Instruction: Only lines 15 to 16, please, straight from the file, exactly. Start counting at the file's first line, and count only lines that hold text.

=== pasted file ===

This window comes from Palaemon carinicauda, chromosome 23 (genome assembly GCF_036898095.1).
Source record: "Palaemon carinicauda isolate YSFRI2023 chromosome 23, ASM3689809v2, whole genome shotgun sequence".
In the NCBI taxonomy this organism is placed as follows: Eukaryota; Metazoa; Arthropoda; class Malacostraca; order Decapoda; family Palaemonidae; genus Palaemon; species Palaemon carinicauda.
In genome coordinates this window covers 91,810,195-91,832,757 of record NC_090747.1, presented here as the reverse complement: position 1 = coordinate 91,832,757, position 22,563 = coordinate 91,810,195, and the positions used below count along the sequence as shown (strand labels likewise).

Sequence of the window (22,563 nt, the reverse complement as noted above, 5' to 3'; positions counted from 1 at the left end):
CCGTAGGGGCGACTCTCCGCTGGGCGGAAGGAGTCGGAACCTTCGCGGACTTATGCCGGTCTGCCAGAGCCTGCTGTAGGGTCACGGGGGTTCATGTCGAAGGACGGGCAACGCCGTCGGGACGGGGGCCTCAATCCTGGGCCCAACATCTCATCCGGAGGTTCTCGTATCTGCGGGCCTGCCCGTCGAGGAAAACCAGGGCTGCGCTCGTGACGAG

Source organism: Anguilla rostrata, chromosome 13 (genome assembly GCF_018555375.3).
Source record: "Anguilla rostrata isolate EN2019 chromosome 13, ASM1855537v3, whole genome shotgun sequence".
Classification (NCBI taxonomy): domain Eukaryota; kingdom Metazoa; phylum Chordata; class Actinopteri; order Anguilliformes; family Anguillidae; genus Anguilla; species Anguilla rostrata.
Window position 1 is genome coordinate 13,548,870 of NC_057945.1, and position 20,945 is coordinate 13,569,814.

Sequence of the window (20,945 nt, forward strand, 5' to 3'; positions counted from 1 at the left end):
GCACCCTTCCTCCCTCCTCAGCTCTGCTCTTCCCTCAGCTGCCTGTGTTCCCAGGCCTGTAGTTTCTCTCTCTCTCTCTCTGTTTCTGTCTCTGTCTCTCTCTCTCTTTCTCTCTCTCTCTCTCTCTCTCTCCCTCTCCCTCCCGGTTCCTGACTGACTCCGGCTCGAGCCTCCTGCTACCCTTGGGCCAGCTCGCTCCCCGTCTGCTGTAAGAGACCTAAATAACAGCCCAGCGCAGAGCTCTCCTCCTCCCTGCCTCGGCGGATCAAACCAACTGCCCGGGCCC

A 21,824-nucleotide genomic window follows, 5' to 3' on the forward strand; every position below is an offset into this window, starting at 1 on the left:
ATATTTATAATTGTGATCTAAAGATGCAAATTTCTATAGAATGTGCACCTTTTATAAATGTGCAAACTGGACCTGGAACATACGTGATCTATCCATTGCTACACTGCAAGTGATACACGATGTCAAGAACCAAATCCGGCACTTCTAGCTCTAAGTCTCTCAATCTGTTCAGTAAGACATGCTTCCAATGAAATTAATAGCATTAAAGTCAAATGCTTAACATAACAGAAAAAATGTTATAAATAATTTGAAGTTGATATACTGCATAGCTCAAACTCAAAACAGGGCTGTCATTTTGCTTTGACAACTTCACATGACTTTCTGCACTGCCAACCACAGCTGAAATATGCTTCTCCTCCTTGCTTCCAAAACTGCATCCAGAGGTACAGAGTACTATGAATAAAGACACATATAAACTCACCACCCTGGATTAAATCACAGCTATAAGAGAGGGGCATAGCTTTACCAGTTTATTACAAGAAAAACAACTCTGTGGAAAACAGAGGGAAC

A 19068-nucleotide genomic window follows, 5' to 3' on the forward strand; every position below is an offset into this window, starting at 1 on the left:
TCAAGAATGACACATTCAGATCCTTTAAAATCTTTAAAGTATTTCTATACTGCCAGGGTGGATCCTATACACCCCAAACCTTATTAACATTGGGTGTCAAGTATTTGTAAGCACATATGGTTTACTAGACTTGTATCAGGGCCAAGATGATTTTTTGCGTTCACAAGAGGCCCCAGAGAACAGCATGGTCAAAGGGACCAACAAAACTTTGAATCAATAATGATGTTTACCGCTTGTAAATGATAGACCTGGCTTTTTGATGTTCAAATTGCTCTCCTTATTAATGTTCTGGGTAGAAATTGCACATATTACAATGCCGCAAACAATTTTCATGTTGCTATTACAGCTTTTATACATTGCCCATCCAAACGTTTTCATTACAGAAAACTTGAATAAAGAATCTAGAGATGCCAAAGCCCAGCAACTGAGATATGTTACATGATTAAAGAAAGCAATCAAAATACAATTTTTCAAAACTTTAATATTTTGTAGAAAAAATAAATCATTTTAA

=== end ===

A 19068-nucleotide genomic window follows, 5' to 3' on the forward strand; every position below is an offset into this window, starting at 1 on the left:
TCAAGAATGACACATTCAGATCCTTTAAAATCTTTAAAGTATTTCTATACTGCCAGGGTGGATCCTATACACCCCAAACCTTATTAACATTGGGTGTCAAGTATTTGTAAGCACATATGGTTTACTAGACTTGTATCAGGGCCAAGATGATTTTTTGCGTTCACAAGAGGCCCCAGAGAACAGCATGGTCAAAGGGACCAACAAAACTTTGAATCAATAATGATGTTTACCGCTTGTAAATGATAGACCTGGCTTTTTGATGTTCAAATTGCTCTCCTTATTAATGTTCTGGGTAGAAATTGCACATATTACAATGCCGCAAACAATTTTCATGTTGCTATTACAGCTTTTATACATTGCCCATCCAAACGTTTTCATTACAGAAAACTTGAATAAAGAATCTAGAGATGCCAAAGCCCAGCAACTGAGATATGTTACATGATTAAAGAAAGCAATCAAAATACAATTTTTCAAAACTTTAATATTTTGTAGAAAAAATAAATCATTTTAA